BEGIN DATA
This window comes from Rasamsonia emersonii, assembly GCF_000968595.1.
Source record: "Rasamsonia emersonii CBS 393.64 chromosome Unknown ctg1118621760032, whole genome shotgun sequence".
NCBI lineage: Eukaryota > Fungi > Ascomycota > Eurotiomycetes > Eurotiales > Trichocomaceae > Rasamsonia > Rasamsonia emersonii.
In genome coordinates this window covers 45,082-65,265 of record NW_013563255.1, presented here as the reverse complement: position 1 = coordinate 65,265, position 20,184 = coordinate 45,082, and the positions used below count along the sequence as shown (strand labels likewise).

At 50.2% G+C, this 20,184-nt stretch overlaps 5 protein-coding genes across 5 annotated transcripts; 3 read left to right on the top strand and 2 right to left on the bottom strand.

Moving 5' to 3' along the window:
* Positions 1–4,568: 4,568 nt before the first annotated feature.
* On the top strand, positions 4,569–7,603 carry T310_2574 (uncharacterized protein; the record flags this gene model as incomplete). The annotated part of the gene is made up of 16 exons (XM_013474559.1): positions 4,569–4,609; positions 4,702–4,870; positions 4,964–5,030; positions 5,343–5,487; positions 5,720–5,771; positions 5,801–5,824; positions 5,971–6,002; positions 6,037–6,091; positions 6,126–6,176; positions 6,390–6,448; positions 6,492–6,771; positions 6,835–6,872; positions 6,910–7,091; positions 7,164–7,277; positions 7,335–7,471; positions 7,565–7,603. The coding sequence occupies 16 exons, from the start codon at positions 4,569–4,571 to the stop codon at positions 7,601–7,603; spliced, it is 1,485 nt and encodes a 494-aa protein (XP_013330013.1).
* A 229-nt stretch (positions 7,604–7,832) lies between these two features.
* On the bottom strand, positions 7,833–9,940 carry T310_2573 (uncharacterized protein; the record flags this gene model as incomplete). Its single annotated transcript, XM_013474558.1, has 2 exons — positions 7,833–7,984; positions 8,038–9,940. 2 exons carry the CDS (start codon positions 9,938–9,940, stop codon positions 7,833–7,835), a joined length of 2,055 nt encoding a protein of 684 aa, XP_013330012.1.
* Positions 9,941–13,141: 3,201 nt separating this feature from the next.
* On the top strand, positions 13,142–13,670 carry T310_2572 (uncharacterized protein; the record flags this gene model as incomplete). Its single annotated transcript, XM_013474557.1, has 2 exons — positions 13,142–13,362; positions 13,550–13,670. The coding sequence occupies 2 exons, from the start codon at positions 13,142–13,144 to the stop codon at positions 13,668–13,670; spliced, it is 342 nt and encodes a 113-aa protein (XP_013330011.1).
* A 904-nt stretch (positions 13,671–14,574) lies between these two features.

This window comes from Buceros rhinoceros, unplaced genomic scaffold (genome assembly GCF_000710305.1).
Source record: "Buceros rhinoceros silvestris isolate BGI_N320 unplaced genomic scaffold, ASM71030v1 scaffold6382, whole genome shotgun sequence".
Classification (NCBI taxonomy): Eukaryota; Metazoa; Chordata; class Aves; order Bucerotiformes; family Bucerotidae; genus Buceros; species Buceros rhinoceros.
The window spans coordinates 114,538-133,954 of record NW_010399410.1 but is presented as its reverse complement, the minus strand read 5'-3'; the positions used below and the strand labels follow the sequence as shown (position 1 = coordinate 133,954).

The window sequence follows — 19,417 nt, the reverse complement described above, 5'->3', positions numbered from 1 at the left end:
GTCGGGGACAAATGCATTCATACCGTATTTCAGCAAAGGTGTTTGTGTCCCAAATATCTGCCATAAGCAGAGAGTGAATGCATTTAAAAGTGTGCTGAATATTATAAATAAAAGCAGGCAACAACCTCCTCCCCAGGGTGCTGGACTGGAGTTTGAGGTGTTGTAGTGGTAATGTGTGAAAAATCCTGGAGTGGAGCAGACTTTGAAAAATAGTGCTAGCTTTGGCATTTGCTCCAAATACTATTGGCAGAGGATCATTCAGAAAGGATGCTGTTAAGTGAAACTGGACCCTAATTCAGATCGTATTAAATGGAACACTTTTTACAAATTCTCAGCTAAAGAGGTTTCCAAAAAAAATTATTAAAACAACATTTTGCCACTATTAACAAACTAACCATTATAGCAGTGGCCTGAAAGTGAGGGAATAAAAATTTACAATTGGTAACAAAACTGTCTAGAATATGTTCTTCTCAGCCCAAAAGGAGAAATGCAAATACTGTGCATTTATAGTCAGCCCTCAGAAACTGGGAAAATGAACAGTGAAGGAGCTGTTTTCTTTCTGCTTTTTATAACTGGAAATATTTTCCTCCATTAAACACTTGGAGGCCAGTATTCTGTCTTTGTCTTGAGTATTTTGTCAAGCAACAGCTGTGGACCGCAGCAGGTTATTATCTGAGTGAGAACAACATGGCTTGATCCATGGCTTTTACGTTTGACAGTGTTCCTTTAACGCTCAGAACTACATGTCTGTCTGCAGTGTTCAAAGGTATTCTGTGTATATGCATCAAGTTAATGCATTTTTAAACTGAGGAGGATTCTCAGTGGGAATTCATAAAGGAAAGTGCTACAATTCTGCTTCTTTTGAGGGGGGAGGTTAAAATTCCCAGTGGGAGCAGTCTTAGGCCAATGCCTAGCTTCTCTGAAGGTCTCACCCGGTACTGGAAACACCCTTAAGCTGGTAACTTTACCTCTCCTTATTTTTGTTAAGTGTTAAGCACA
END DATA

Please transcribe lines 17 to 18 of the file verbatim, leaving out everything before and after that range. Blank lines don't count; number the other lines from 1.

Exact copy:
The window spans coordinates 114,538-133,954 of record NW_010399410.1 but is presented as its reverse complement, the minus strand read 5'-3'; the positions used below and the strand labels follow the sequence as shown (position 1 = coordinate 133,954).

The window sequence follows — 19,417 nt, the reverse complement described above, 5'->3', positions numbered from 1 at the left end: